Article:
MUCH outrage last week – and rightly so – at the exclusion of the excellent Devin Toner from Ireland’s World Cup roster while yet another South African mercenary – lock Jean Kleyn – waltzed into the squad less than a month after qualifying on the flimsiest of evidence that he is actually any good at Test level.
Rugby has clearly lost its moral compass on the issue of international mercenaries and buy-ups. Our old friend Gus Pichot was again crying foul but, much as I admire the vice chairman of World Rugby, he has been banging his head against a brick wall for years on this one. The big boys aren’t listening.
There are nuances of course. In the global village that is planet earth individuals will clearly often be born away from their mother country. Absolutely fine and although Ben Te’o and Brad Shields being parachuted into the England team above other, better, players irked both were perfectly qualified through English parents. End of.
Then we have families who move into a new country – economic migrants for want of a better phrase – whose young kids are therefore brought up within that country and learn all the sporting and rugby skills within that system. Again this is surely ok although there remains an issue with nations like New Zealand and Australia scouting young kids in Fiji and Tonga and then enticing them away with what amounts to Rugby scholarships.
But all this pails into insignificance against the true rugby mercenaries, those players who have trained as professional rugby players in their native land but aren’t good enough or patient enough to try and win a New Zealand or South Africa cap. Those players whose main passion is money not country. Alas this also now extends to a generation of Fijians who abandon their native land in search of fame and fortune.
Many rugby fans therefore look on with a slightly jaundiced eye at the likes of Kleyn, CJ Stander, Richardt Strauss, Quinn Roux, Bundee Aki, Jared Payne, Josh Strauss, Sam Johnson, Cornell du Preez, Alan Dell, Rory Kockott, Hadleigh Parks, Nathan Hughes, Denny Solomona, Alivereti Raka and Virimi Vakatawa to mention a few names that roll off the tongue.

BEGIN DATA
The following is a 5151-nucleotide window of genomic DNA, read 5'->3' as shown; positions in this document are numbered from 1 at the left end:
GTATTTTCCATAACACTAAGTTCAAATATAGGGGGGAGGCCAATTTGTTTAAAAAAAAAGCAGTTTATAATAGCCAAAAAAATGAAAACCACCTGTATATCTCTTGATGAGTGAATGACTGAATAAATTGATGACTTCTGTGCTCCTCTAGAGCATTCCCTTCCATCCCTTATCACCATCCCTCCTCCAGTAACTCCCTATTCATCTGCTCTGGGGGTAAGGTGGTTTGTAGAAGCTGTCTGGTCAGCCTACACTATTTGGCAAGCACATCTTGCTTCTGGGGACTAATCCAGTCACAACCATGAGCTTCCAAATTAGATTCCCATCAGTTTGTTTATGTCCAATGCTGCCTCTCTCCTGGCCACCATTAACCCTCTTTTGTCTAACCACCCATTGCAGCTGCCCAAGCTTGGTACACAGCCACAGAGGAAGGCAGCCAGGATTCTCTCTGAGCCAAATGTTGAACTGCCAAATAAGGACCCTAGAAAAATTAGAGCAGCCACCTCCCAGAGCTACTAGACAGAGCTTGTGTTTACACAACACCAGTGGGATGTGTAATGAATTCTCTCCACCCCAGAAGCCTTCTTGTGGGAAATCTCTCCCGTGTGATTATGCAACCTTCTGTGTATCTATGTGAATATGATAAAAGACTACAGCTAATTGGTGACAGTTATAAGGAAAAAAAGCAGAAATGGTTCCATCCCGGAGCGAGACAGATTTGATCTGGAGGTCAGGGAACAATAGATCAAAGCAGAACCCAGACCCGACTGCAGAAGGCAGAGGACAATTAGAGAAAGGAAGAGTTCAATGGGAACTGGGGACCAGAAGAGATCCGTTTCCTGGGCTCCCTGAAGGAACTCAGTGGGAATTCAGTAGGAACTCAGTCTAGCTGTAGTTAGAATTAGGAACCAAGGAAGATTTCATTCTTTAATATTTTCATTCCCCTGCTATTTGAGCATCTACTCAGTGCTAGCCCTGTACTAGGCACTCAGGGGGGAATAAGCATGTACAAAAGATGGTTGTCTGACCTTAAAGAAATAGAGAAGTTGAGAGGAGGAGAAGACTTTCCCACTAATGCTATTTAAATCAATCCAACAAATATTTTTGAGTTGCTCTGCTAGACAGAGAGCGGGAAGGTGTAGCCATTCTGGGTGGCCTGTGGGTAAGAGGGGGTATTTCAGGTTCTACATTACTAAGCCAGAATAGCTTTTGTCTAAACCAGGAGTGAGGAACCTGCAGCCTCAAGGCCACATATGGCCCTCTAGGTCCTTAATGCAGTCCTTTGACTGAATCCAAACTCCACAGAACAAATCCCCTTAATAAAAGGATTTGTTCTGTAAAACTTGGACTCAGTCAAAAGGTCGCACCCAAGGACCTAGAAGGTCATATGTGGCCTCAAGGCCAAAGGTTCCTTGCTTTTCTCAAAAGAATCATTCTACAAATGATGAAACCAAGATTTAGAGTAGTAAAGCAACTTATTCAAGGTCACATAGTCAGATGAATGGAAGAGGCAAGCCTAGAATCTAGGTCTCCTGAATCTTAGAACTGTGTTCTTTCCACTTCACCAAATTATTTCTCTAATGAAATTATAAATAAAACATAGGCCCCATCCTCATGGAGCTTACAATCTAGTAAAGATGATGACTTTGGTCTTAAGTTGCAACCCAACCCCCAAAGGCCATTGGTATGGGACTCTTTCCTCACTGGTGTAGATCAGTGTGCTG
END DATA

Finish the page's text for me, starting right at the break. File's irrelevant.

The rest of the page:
Some point to their ‘commitment and sacrifice’, going through a three-year qualifying process. Really?
Annual pay-packets in the region of £300,000 is surely the commitment that rules their lives. Their ‘sacrifices’ are in fact minimal.
For that reason, although the principle is the same, a difference should probably be noted, at least morally, between the true rugby mercenary and the jobbing Boks and Kiwis who turn up in Italy and get paid very modestly.
To hang around getting beaten black and blue at the bottom of the PRO14 for three years and then to stay on and fight for a place in the national side – and take another series of kickings most weeks – does at least show a decent level of commitment to the Italian rugby community. In their cases fame and fortune is conspicuous by its absence.
Then we come to the awkward case of Japan, blue-eyed boys for World Rugby these days. Japan will probably beat Russia in the opening game of the World Cup but at least Russia will be a wholly Russian team free of mercenaries. They don’t just play for Russia, they represent Russia.
Contrast that with Japan’s World Cup squad. It includes three Tongans, three New Zealand-born Tongans, two out and out Kiwis, an Aussie, two out and out South Africans, a New Zealand-born Fijian and a New Zealand- born Samoan.
All of them – with the honourable exception of the New Zealand-born Fijian skipper Michael Leitch, below left, who moved to Japan with his parents at the age of 15 – first arrived in Japan to earn good money playing club rugby as imported players. Leitch, in contrast, was a nationalised Japanese citizen by the age of 18 and was captaining their U20 team the following year.
World Rugby have turned a Nelsonian eye to this, refusing to tighten up the regulations despite occasional fine words, because Japan are huge players commercially and money talks.
Since Japan won the vote ten years ago to stage RWC2019 nobody has wanted to upset the apple cart and it has also been considered vitally important that the Cherry Blossoms perform strongly. By hook or by crook.
World Rugby will properly revisit this issue only once the World Cup monies have been safely gathered from the Japanese jamboree.
For me the acid question with all sporting mercenaries is where will they be living five years after they retire?
The country where they played, amid those who effectively paid their wages or back in their native land or some other lotus land that tickles their fancy?
It’s a nigh on infallible test and also applies to other sports such as cricket. Those who really did care hang around afterwards and earn our respect accordingly.
So let’s put a date in the diary now – September 8 2024 – to revisit this subject and see where the current crop head for when their careers are over.
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